Then there’s David (Michael Fassbender), perhaps the most interesting and complex android in a franchise that has seen it’s fair share of interesting synthetic characters. David is a highly intelligent and curious droid, constantly exploring and studying he’s surroundings. As the film begins we see him watching and repeating lines from movies, playing basketball, learning new languages and watching the crew’s dreams while they’re in hypersleep.

Created as close replica of a human being (but not too close), David is struggling to find his own place in a world where humans are looking for to their creators in search of answers, while he is constantly reminded that he’s just a thing that humans made simply because they could. Can you imagine how disappointing it would be for you to hear the same thing from your creator? David replies to Holloway (Logan Marshall-Green) when he’s reminded of that fact.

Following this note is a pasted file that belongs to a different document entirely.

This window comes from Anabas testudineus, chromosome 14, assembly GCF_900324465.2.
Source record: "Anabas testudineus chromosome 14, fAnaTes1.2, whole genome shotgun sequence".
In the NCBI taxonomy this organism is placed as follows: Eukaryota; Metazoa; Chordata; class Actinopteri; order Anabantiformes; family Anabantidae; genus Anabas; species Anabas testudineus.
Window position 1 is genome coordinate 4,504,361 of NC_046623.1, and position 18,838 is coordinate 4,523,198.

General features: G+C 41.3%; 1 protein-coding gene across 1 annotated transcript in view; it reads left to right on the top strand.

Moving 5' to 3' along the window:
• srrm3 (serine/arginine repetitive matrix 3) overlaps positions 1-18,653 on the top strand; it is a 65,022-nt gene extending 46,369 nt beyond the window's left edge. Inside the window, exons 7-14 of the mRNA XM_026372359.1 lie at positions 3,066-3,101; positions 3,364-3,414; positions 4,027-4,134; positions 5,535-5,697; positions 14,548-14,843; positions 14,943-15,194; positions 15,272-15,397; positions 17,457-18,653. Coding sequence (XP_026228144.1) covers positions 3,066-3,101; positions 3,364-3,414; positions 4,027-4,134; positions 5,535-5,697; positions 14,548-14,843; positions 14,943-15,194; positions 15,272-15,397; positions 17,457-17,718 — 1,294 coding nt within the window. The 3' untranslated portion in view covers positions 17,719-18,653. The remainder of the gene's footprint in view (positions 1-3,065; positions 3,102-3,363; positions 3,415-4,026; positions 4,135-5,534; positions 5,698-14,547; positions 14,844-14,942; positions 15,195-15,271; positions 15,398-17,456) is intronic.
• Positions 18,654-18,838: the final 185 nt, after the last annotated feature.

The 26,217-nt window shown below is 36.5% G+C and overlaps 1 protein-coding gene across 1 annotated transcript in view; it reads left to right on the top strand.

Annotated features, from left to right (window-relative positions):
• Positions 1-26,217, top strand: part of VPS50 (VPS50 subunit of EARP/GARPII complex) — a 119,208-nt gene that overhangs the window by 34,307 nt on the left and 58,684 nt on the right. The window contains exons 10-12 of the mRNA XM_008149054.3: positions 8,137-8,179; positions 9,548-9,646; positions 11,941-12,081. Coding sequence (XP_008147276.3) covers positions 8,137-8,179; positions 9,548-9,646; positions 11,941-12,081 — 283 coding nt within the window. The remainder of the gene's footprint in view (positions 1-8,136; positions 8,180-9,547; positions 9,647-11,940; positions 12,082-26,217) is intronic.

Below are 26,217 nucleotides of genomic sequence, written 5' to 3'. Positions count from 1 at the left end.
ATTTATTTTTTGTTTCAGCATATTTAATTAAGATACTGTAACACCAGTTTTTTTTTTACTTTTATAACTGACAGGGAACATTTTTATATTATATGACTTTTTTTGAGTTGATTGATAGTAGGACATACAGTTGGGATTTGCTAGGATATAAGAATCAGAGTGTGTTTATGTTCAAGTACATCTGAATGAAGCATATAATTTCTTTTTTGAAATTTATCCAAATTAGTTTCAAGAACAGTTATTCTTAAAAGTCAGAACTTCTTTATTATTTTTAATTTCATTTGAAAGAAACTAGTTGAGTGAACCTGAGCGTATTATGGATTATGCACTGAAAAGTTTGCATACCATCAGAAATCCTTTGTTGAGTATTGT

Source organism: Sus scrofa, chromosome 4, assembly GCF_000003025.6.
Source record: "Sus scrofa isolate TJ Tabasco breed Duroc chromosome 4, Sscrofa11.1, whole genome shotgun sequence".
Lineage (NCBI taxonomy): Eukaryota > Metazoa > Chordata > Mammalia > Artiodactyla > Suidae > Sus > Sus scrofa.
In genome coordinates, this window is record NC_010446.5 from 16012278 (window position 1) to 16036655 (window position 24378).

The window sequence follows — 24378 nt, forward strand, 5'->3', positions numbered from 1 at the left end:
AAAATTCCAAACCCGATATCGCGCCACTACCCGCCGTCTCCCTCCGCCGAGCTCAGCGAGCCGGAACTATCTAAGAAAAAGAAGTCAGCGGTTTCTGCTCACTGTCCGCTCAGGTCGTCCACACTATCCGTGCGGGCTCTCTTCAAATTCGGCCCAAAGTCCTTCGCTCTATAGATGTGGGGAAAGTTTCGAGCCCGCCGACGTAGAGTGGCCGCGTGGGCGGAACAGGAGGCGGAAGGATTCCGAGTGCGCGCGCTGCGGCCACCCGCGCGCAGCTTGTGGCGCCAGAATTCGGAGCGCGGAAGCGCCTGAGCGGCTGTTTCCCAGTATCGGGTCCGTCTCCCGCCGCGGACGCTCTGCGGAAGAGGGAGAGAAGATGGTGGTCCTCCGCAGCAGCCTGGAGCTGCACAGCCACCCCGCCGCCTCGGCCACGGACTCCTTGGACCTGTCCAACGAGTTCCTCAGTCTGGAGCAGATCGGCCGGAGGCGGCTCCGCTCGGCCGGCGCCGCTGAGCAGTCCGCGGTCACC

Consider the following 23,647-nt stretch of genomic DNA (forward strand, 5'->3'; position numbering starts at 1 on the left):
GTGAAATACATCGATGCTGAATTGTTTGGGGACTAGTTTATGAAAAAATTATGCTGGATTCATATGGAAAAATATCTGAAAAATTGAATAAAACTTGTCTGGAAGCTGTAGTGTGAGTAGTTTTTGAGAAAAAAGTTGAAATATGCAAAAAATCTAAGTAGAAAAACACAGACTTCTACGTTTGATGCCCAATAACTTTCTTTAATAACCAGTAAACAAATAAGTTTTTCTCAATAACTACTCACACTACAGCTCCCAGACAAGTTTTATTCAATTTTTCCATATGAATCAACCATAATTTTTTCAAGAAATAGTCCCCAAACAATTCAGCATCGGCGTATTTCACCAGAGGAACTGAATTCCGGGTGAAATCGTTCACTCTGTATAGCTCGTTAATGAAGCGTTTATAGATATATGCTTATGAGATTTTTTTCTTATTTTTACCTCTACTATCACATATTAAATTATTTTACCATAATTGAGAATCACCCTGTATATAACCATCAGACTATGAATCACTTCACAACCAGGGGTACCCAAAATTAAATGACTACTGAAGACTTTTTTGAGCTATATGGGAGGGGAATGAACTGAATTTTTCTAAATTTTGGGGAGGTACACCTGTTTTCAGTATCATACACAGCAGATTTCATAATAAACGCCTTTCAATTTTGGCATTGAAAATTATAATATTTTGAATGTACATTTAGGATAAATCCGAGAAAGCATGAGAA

David might have no soul, and perhaps he might not be able to express feelings in the same way that humans do, but he’s clearly resented towards his makers. His actions throughout the film reflect his desire for knowledge and to become a creator himself using the Engineers technology to experiment with the humans around him.

Along with this creator and created explorations, there’s also an underlying and more personal theme of parenthood running through Prometheus. Vickers (Charlize Theron) is revealed to be the daughter of Peter Weyland (Guy Pearce), but the billionaire founder of Weyland Industries rejects her, claiming David to be the son he never had. Neither Vickers nor David are the children Weyland wishes he had, which causes both of them to resent him.